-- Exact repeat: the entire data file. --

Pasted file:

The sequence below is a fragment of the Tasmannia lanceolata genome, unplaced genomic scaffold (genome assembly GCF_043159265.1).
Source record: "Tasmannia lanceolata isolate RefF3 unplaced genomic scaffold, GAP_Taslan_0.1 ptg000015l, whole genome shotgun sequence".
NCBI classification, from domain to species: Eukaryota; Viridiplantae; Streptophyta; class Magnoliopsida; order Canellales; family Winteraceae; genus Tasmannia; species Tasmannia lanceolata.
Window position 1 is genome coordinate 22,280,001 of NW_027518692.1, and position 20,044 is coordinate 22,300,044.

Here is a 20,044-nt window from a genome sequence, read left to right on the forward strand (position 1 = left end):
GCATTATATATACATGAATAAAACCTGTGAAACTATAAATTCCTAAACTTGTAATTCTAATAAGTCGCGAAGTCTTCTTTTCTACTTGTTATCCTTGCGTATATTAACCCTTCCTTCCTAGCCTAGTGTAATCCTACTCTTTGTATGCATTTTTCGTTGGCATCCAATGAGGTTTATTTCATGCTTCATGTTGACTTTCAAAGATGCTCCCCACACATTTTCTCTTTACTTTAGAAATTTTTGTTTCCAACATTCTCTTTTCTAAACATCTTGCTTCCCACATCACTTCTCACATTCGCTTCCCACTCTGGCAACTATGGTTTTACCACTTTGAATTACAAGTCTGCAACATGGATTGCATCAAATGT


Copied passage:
The sequence below is a fragment of the Tasmannia lanceolata genome, unplaced genomic scaffold (genome assembly GCF_043159265.1).
Source record: "Tasmannia lanceolata isolate RefF3 unplaced genomic scaffold, GAP_Taslan_0.1 ptg000015l, whole genome shotgun sequence".
NCBI classification, from domain to species: Eukaryota; Viridiplantae; Streptophyta; class Magnoliopsida; order Canellales; family Winteraceae; genus Tasmannia; species Tasmannia lanceolata.
Window position 1 is genome coordinate 22,280,001 of NW_027518692.1, and position 20,044 is coordinate 22,300,044.

Here is a 20,044-nt window from a genome sequence, read left to right on the forward strand (position 1 = left end):
GCATTATATATACATGAATAAAACCTGTGAAACTATAAATTCCTAAACTTGTAATTCTAATAAGTCGCGAAGTCTTCTTTTCTACTTGTTATCCTTGCGTATATTAACCCTTCCTTCCTAGCCTAGTGTAATCCTACTCTTTGTATGCATTTTTCGTTGGCATCCAATGAGGTTTATTTCATGCTTCATGTTGACTTTCAAAGATGCTCCCCACACATTTTCTCTTTACTTTAGAAATTTTTGTTTCCAACATTCTCTTTTCTAAACATCTTGCTTCCCACATCACTTCTCACATTCGCTTCCCACTCTGGCAACTATGGTTTTACCACTTTGAATTACAAGTCTGCAACATGGATTGCATCAAATGT